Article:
Children throw notecards in the fire one by one. Each one bears the name a loved-one who committed suicide, such as fathers, mother, brothers and sisters. Each card ignites the fire, adding a flash of light as the paper crumples. When each child has had their turn, they embrace in a group hug—some crying, some smiling, together in both grief and healing.
Tomorrow, the 72 children, teens, and young adults attending Comfort Zone Camp’s three-day suicide-bereavement camp in rural New Jersey, as well as the parents who accompanied them and the “big buddies” with whom the kids are paired, will pack up and return home. The hope is they’ll leave feeling emotionally lighter than when they arrived, says Lynne Hughes, who founded Comfort Zone Camp more than 20 years ago to give grieving children a place to open up and heal from their losses.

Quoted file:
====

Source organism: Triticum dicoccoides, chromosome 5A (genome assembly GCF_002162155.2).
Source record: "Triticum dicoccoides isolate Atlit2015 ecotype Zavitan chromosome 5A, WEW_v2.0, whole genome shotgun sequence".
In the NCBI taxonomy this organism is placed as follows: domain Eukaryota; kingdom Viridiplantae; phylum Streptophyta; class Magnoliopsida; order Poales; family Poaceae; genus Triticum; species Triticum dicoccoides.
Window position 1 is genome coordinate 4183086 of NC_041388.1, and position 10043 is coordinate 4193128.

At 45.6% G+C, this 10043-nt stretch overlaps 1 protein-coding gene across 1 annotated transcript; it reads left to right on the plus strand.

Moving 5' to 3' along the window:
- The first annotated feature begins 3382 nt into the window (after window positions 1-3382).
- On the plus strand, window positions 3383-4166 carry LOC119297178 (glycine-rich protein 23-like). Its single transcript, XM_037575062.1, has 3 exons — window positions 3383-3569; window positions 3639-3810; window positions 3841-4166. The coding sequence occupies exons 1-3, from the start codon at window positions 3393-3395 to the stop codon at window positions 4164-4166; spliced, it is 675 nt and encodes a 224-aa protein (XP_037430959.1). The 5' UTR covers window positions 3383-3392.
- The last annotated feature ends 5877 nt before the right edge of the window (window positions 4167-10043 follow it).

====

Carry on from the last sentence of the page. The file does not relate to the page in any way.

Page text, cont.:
“If you never tell your story, grief doesn’t go anywhere; it just hangs out on your shoulder with you,” Hughes says. “Telling your story will de-power it. You’re going toward it. Mourning is the intentional act of going toward the grief.”